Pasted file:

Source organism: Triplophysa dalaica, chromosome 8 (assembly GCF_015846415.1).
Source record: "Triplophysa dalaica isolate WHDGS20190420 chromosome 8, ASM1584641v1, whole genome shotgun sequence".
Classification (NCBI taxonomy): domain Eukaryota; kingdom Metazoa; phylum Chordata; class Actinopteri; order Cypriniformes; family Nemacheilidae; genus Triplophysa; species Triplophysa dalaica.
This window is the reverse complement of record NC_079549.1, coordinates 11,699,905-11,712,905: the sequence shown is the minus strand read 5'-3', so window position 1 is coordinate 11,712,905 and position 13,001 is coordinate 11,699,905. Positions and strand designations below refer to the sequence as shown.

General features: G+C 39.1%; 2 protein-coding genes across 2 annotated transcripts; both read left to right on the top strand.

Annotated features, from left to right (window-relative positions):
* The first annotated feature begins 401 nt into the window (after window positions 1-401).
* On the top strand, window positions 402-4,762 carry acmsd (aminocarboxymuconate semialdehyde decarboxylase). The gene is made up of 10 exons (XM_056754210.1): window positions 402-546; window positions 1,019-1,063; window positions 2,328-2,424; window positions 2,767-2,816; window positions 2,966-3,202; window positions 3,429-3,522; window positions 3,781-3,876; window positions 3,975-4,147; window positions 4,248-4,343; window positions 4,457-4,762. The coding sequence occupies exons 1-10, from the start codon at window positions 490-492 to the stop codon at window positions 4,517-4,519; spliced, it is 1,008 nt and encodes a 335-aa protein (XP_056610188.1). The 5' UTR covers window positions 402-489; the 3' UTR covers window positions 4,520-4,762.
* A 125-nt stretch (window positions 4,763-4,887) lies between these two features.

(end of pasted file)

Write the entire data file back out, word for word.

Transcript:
Source organism: Triplophysa dalaica, chromosome 8 (assembly GCF_015846415.1).
Source record: "Triplophysa dalaica isolate WHDGS20190420 chromosome 8, ASM1584641v1, whole genome shotgun sequence".
Classification (NCBI taxonomy): domain Eukaryota; kingdom Metazoa; phylum Chordata; class Actinopteri; order Cypriniformes; family Nemacheilidae; genus Triplophysa; species Triplophysa dalaica.
This window is the reverse complement of record NC_079549.1, coordinates 11,699,905-11,712,905: the sequence shown is the minus strand read 5'-3', so window position 1 is coordinate 11,712,905 and position 13,001 is coordinate 11,699,905. Positions and strand designations below refer to the sequence as shown.

General features: G+C 39.1%; 2 protein-coding genes across 2 annotated transcripts; both read left to right on the top strand.

Annotated features, from left to right (window-relative positions):
* The first annotated feature begins 401 nt into the window (after window positions 1-401).
* On the top strand, window positions 402-4,762 carry acmsd (aminocarboxymuconate semialdehyde decarboxylase). The gene is made up of 10 exons (XM_056754210.1): window positions 402-546; window positions 1,019-1,063; window positions 2,328-2,424; window positions 2,767-2,816; window positions 2,966-3,202; window positions 3,429-3,522; window positions 3,781-3,876; window positions 3,975-4,147; window positions 4,248-4,343; window positions 4,457-4,762. The coding sequence occupies exons 1-10, from the start codon at window positions 490-492 to the stop codon at window positions 4,517-4,519; spliced, it is 1,008 nt and encodes a 335-aa protein (XP_056610188.1). The 5' UTR covers window positions 402-489; the 3' UTR covers window positions 4,520-4,762.
* A 125-nt stretch (window positions 4,763-4,887) lies between these two features.